Prince William is giving thanks to the people he believes are the unsung heroes fighting in his corner in the campaign to stop the extinction of wildlife.
At the annual Tusk Conservation Awards, run by his charity Tusk Trust, William, 32, celebrated two leading conservationists working in the continent.
Herizo Andrianandrasana, 40, was given the award for Conservation in Africa. He grew up on the island of Madagascar and “having witnessed first-hand the huge environmental challenges facing his country, his response has been to pioneer the empowerment of local communities to conserve the natural environments they depend on,” Tusk says.
He started his working life by studying the Ploughshare tortoise, his favorite animal, in Baly Bay. “It is one of the rarest tortoises in the world and it is a victim of illegal international trafficking, he tells PEOPLE.
“Some have gone to China mainly for pets. It is a battle, but we will win in the end.”
Now, he’s a driving force in monitoring deforestation, working for Durrell.org and engaging with local communities in one of the most threatened ecosystems on the planet.
He hopes William will come to Madagascar, and bring wife Kate and his young family with him one day, and see the work for himself.
William “looks very passionate about the wildlife conservation in Africa. He asks a lot of questions about what are the main challenges, how can we mitigate these pressures and he is very keen to visit Madagascar,” Andrianandrasana says.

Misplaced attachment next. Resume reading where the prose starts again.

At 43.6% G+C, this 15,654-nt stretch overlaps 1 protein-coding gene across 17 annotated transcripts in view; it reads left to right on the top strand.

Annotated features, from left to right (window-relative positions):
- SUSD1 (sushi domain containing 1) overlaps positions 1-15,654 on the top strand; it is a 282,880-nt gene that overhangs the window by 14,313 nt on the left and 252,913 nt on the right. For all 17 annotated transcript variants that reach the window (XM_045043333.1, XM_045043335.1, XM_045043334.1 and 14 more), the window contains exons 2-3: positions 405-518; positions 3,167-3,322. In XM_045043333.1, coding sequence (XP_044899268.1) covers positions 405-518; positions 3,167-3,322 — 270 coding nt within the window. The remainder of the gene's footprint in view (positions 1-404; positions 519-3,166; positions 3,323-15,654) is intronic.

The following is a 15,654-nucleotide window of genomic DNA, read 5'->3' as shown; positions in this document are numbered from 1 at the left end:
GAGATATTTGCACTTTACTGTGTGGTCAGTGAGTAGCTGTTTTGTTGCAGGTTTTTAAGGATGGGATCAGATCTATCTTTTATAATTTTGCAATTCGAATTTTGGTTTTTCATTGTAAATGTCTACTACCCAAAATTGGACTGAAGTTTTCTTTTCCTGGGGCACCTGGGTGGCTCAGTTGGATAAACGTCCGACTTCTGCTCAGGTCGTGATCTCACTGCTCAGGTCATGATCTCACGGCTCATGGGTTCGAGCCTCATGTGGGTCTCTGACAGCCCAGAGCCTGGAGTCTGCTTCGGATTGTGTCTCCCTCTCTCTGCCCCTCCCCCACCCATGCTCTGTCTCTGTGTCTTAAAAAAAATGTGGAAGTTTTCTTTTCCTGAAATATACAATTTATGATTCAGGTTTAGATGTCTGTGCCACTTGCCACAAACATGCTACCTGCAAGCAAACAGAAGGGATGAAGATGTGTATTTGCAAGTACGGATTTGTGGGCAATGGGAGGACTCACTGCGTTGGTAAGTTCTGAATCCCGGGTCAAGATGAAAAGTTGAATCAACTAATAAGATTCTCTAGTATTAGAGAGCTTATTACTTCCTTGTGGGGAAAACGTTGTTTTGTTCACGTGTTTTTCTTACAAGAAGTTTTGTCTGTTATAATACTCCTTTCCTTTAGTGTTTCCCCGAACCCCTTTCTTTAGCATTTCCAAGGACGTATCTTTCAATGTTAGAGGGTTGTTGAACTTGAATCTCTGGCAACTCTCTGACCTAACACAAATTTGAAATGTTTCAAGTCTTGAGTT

“I think if he goes to Madagascar he will take his family, he tells PEOPLE.
Andrianandrasana adds, “In Madagascar we keep blaming the poor local communities for being responsible for the deforestation.”
“But I have come to realize the rich people, the well-resourced individuals use the poor and the poor get blamed and the rich get the benefits.”
Receiving the Prince William Award for Conservation for “his steadfast commitment to the promotion of wildlife conservation in Kenya,” was Richard Bonham, who is the co-founder of Big Life, which works to protect the wildlife of east Africa.
The son of a game warden, Bonham, 60, has been involved with wildlife all his working life. “I was born in Kenya and I learned [about conservation] on my dad’s knee,” he tells PEOPLE. “My life was involved in conservation and then I was in the safari business, and now been working in conservation business for 25 years.”
Bonham says they’ve “made inroads into turning around the situation for carnivores. They were on the brink of extinction and we now have a growing lion population.”
William is key to highlighting the underlying pressures, such as the high price of ivory and consumer demand for it in Asia, that fuel the trade in wildlife parts, Bonham says. “The role he will play, and is playing, to draw attention to that and get international pressure to put serious legislation in place is key.”
The conservationist praises the Prince’s new campaign to raise the profile of rangers caught in the middle.
He adds of William, “It gives us a lot of heart when you see his commitment. There’s nothing much that’s going on there that he’s not on top of.”